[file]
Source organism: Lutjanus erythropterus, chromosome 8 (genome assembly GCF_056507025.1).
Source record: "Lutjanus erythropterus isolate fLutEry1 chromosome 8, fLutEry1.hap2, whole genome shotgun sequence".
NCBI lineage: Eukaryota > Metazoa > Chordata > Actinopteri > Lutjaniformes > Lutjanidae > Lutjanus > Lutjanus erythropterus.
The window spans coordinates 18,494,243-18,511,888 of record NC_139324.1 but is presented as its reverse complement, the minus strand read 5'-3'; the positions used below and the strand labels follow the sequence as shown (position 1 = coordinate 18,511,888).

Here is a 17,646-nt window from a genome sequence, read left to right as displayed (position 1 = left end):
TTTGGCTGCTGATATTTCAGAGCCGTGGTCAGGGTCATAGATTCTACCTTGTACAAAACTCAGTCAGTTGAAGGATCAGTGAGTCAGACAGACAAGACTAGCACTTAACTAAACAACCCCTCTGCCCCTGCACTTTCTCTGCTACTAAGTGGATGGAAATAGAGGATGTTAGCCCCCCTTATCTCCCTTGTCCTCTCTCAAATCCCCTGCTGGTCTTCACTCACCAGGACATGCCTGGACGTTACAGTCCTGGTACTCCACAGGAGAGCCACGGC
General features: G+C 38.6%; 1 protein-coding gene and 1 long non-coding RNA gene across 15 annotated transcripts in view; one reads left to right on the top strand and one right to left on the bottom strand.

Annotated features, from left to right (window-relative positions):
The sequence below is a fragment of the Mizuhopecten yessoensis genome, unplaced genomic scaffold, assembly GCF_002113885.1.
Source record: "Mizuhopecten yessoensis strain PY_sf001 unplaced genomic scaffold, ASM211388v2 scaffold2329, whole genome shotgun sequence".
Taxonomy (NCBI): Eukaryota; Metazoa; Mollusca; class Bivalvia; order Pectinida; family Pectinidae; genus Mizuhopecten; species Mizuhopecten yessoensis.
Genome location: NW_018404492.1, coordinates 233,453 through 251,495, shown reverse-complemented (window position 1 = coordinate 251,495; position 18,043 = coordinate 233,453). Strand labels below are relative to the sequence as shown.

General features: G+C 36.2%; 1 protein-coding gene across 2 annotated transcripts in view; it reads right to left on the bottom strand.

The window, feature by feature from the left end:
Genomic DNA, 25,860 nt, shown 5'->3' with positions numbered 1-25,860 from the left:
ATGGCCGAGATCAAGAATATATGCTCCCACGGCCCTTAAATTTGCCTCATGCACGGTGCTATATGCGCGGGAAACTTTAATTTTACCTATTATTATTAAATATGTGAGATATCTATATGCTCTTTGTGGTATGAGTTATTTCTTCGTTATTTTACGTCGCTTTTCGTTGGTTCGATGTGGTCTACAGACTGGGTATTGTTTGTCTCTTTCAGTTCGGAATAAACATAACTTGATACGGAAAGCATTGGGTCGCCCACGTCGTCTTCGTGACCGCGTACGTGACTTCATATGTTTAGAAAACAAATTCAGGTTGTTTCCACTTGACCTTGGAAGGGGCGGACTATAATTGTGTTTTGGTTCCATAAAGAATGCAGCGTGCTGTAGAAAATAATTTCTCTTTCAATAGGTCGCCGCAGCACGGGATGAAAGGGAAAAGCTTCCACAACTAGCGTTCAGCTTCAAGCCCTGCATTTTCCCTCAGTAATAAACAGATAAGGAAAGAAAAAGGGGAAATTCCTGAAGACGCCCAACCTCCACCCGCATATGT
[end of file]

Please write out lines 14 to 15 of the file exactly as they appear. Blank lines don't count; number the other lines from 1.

The window, feature by feature from the left end:
Genomic DNA, 25,860 nt, shown 5'->3' with positions numbered 1-25,860 from the left: